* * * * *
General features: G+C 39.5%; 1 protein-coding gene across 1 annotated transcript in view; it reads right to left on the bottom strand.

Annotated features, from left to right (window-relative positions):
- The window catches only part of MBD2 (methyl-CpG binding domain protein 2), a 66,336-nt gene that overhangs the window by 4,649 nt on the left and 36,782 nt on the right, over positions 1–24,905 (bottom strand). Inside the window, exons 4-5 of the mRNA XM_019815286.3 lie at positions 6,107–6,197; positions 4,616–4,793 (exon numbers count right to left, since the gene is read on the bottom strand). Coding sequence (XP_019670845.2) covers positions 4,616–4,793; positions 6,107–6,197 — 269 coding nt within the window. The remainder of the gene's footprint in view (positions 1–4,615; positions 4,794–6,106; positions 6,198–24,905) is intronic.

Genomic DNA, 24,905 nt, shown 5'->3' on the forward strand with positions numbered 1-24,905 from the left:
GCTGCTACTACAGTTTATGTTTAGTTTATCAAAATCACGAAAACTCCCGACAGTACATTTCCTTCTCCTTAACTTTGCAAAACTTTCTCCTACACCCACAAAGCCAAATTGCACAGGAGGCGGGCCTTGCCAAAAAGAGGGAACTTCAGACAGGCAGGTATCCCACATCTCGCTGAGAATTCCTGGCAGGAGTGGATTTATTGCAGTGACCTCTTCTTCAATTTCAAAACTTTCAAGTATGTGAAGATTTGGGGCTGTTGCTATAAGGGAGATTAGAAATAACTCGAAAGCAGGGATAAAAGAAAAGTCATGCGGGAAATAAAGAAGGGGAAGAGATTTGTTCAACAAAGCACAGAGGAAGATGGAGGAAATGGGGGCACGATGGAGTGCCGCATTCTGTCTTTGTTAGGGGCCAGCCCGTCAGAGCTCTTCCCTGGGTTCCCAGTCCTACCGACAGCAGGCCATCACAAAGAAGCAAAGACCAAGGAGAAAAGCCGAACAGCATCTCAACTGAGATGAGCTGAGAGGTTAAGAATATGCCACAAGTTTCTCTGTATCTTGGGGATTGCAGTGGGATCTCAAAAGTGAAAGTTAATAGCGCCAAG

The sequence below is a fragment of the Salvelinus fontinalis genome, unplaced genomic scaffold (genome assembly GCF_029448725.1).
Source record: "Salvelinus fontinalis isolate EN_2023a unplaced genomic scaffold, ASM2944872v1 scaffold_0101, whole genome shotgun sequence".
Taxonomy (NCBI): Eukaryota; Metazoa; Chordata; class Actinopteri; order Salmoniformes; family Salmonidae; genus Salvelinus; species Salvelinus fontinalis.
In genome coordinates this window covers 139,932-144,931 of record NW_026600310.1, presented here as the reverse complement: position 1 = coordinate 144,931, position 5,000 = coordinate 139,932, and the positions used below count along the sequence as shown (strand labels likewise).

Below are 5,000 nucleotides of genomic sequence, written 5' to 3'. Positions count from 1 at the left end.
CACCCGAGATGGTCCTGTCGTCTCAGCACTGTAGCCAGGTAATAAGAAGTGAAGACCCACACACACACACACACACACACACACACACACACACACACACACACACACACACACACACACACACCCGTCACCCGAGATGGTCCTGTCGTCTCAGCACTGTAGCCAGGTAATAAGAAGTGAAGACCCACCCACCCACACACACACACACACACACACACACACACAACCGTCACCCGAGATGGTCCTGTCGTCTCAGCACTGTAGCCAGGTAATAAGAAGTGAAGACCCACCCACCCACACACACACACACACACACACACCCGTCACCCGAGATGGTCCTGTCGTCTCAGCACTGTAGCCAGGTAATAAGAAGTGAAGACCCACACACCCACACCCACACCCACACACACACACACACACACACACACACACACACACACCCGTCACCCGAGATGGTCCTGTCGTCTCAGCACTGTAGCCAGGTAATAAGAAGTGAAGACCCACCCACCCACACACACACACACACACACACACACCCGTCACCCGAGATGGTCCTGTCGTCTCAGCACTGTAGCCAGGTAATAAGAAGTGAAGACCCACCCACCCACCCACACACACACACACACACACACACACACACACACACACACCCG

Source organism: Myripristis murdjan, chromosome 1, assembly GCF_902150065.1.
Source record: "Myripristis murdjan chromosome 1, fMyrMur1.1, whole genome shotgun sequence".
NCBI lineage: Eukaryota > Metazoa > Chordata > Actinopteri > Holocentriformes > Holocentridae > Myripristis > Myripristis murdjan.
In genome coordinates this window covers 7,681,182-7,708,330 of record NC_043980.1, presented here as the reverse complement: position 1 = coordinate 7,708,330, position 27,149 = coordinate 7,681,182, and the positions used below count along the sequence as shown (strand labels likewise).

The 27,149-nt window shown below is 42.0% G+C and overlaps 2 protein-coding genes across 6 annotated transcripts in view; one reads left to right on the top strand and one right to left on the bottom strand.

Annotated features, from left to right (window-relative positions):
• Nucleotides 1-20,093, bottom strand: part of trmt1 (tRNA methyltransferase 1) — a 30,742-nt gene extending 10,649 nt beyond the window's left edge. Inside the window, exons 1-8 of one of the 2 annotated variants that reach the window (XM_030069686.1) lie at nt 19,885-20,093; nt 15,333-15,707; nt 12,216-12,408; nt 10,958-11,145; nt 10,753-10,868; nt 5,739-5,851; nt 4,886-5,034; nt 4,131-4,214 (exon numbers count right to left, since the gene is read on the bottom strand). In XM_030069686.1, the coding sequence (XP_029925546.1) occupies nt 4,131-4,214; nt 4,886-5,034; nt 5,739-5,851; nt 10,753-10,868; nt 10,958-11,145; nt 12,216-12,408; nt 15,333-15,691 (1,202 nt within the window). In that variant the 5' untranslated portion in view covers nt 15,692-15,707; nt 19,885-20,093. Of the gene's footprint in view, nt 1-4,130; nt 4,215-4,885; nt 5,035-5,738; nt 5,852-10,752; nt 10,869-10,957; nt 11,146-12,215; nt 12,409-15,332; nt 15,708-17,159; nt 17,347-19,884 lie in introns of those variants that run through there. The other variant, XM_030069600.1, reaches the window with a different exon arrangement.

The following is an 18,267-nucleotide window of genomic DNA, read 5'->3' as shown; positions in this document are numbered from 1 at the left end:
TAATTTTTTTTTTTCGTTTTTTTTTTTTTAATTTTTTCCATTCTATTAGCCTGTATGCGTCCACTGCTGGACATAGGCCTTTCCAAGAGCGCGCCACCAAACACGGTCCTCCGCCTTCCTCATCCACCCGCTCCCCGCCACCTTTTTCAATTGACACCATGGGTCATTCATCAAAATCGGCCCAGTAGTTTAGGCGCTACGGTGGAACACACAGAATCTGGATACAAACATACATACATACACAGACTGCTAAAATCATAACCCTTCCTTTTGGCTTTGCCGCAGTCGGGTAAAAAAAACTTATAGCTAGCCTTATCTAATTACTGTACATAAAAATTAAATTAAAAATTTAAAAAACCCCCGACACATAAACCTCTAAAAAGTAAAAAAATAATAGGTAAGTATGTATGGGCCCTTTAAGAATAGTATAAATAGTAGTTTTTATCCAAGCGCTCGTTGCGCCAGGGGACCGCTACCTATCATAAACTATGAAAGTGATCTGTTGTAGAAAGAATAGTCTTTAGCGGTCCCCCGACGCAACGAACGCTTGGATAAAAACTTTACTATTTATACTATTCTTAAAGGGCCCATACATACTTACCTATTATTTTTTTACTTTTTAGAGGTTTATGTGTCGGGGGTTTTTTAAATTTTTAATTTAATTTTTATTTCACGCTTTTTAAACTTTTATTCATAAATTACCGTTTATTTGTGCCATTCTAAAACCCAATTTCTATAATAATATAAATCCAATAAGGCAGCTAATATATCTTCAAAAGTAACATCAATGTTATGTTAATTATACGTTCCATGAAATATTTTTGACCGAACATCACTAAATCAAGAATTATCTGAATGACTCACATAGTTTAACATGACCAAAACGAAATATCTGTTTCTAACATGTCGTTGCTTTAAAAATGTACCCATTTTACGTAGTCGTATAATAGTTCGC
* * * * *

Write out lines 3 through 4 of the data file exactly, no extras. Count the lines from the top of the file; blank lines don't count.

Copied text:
- The window catches only part of MBD2 (methyl-CpG binding domain protein 2), a 66,336-nt gene that overhangs the window by 4,649 nt on the left and 36,782 nt on the right, over positions 1–24,905 (bottom strand). Inside the window, exons 4-5 of the mRNA XM_019815286.3 lie at positions 6,107–6,197; positions 4,616–4,793 (exon numbers count right to left, since the gene is read on the bottom strand). Coding sequence (XP_019670845.2) covers positions 4,616–4,793; positions 6,107–6,197 — 269 coding nt within the window. The remainder of the gene's footprint in view (positions 1–4,615; positions 4,794–6,106; positions 6,198–24,905) is intronic.

Genomic DNA, 24,905 nt, shown 5'->3' on the forward strand with positions numbered 1-24,905 from the left: